Becky Hagenston's short story collection A Gram of Mars

Hagenston, A Gram of Mars
© Sarabande

won the 1997 Mary McCarthy Prize in Short Fiction. Her stories have appeared in TriQuarterly, Southern Review, Gettysburg Review, and many other journals, as well as in the 1996 O. Henry Anthology. She is an assistant professor at Mississippi State University.


posted Jan 9, 2006

She waited twenty-four hours before reporting her husband missing. They were in bed when she told Thomas this; he had been wondering how soon he could leave without being rude, but this information made him want to stay a little longer.

“Weren’t you afraid he might be dying?” he asked.

“I was hoping.” She leaned toward him, propped on her elbow. Her body, he had been relieved to discover, was younger-looking than her face, softer and less yellowed. He had thought that southern women would be all smiles and breasts and long-drawn vowels, but this was not the case, at least with the women he’d met. They had sturdy legs and hard faces; they drank Budweiser, not juleps. They told long, sad stories whispered in the dark so their children wouldn’t wake. Not that he’d ever seen any of the children.

This was not his life, Thomas told them, not really. This was a job, a detour, something that circumstance had thrust upon him. He was an educated man who’d had a little bad luck. He had a Ph.D., for God’s sake! He wouldn’t be here for long.

The woman rose from the bed and padded across the room to a small desk. It was late August, a hot night riotous with cicadas. He had met her in a bar two hours earlier, a dark room attached to a motel. She told him to follow her truck to her house, to drive carefully because the cops were out.

She came back to bed with a yellowed piece of the Detroit Free Press, dated fifteen years earlier: Man Found Frozen to Death in Boat.

“He’d had about twenty beers and shoved me against the wall, and when he left I knew he was going to that damn boat.” She was looking at the wall now, though there was nothing to see. “It was probably twenty below with wind chill. When he didn’t come back, I made myself some soup and watched television. Then I went to bed, and in the morning I went to work. I came home and ate dinner and the silence was a relief, you know? I called the cops after twenty-four hours and I was watching 'Jeopardy' when they knocked on the door and told me he was frozen to death in the bottom of his stupid boat.”  She looked at him. “So that was that with marriage.”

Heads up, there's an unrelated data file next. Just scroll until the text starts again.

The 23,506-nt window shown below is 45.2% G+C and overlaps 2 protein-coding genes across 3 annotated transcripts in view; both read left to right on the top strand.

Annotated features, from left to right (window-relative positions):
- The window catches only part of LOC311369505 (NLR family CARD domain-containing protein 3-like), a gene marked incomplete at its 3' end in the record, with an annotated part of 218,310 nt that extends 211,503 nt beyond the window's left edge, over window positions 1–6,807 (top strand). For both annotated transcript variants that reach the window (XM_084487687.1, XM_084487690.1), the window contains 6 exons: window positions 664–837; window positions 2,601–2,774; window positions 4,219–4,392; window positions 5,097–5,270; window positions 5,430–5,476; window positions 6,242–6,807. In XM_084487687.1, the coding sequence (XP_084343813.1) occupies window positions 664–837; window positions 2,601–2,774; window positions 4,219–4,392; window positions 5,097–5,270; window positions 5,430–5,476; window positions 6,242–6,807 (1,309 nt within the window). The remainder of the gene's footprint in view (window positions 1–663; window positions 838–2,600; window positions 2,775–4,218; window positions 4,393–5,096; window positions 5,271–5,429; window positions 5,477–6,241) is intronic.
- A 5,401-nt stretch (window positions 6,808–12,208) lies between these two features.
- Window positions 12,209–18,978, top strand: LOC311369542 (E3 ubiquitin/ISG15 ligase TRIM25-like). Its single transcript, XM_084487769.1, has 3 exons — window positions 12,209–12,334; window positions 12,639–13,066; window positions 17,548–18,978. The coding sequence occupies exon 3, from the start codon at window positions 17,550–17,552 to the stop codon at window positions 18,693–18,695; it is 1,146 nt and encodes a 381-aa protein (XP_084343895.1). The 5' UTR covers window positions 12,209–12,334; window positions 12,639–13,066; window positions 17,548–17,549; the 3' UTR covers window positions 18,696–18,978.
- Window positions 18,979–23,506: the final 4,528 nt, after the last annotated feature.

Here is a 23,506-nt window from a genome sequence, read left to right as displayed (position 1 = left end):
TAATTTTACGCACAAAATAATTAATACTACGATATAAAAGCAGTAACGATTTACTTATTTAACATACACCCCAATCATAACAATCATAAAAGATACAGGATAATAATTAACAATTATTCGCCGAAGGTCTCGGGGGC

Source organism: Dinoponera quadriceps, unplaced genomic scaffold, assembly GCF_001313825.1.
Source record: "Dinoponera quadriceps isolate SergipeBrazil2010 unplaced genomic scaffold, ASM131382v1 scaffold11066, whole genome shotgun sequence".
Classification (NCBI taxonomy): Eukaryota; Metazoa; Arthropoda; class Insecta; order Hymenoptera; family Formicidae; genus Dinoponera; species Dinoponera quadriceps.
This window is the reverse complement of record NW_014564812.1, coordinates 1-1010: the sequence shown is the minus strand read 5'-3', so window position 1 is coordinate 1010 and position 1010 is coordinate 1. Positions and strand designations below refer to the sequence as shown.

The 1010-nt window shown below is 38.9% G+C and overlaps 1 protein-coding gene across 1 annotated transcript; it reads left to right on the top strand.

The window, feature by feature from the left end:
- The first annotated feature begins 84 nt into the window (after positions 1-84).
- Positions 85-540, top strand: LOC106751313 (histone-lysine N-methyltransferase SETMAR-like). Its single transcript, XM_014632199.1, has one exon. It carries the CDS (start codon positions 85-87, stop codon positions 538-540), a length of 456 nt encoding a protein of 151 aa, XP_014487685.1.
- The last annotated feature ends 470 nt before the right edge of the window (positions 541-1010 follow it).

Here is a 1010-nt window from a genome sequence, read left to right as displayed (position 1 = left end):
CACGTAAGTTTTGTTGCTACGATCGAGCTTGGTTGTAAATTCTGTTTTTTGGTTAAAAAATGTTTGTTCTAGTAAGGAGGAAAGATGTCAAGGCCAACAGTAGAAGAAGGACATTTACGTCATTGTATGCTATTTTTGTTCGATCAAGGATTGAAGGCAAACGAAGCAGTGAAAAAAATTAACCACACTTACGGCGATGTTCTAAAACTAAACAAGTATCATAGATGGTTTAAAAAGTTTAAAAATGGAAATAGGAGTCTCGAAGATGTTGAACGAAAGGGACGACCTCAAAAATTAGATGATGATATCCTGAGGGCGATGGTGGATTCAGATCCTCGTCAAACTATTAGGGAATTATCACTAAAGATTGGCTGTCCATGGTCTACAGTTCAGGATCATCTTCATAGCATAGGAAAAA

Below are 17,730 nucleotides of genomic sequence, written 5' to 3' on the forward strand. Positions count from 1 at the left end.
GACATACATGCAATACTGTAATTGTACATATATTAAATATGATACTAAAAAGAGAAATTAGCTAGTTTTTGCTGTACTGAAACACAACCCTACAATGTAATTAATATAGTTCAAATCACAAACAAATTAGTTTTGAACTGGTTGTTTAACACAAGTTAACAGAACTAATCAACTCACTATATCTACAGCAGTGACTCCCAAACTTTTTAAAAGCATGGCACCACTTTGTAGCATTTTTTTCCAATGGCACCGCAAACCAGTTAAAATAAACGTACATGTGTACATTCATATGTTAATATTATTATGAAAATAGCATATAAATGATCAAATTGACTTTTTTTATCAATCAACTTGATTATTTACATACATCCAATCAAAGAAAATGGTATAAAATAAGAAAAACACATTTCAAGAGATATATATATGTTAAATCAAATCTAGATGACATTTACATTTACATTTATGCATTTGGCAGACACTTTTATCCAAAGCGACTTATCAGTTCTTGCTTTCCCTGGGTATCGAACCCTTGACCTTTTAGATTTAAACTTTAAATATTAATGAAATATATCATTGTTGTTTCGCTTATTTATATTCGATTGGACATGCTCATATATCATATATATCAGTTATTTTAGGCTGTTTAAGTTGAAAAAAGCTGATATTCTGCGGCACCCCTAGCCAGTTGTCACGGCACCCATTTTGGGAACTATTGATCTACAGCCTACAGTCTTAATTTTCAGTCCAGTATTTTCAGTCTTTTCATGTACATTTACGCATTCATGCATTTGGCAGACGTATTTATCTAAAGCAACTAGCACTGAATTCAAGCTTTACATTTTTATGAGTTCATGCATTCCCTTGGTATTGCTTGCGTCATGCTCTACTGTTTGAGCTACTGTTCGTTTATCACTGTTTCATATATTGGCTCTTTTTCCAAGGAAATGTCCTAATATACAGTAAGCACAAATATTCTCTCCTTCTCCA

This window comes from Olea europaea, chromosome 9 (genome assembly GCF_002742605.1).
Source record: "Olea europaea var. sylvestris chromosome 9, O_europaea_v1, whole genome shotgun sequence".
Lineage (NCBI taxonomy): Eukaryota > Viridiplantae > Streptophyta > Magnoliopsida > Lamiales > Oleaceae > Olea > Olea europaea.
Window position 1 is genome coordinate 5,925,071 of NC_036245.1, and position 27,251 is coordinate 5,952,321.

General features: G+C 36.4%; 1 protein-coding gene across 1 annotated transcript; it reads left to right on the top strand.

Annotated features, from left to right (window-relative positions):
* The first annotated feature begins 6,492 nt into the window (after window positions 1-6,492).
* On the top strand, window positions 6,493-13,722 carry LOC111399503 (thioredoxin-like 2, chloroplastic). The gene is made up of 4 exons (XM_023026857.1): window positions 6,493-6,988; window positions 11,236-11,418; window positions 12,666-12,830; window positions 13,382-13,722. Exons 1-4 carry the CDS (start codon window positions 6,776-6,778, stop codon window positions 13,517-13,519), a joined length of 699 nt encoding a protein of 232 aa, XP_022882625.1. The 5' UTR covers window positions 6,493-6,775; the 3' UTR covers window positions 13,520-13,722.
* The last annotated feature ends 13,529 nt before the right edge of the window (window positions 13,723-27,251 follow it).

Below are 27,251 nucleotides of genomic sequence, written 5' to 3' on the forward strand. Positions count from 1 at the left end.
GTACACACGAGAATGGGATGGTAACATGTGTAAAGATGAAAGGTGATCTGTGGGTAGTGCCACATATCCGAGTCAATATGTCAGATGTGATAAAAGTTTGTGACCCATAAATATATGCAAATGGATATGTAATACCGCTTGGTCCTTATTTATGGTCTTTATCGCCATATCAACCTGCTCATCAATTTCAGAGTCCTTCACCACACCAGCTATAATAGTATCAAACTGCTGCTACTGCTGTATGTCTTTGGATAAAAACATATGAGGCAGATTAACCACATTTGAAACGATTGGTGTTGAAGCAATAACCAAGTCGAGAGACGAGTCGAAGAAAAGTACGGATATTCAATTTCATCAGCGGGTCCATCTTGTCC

Sometimes, in the twenty years that followed, Thomas thought about her. He never saw her again, and after a while he couldn’t remember where her house had been. He was waiting for his life to peel away in layers and leave something real and raw underneath, something too raw for the air to touch, something damp and shimmering and exposed to the sun, but this didn’t happen.

There was a soft, southern girl from Laurel, Mississippi, who stared at him limpid-eyed from the first row of the Comp class he taught one year. She wrote a terrible essay about abortion and cried in his office when he gave her a C. She let him pull her sweater over her head and lean her over his tan vinyl chair and, finally, marry her.

One night, near the end of everything, she said, “I was in love with a boy in the back row. That’s the only reason I sat in the front. It was his baby I got rid of.” He knew this wasn’t meant to hurt him; it was just something to crack open the silence.

So he told her about a woman he had met a long time ago who let her husband freeze to death, and she shivered and hunched away from him, saying how evil, how cruel, she should have saved him.

The marriage kept drifting like a car into a ditch, no one’s eyes on the road, and then it was over and he was once again alone, but this time he was older and had no illusions about how long he would be there.

He thinks that if he ever sees that woman again he will tell her that she missed something, squandered it. It was wrong to stay inside watching television in a warm living room. Some things, he wants to tell her, you need to be present for. He would have gone outside and stood in the frozen darkness and the twenty-below wind. He would have closed his eyes and waited until the pain turned him into something that could shatter, and then he would have stood there a little longer before turning and going back indoors.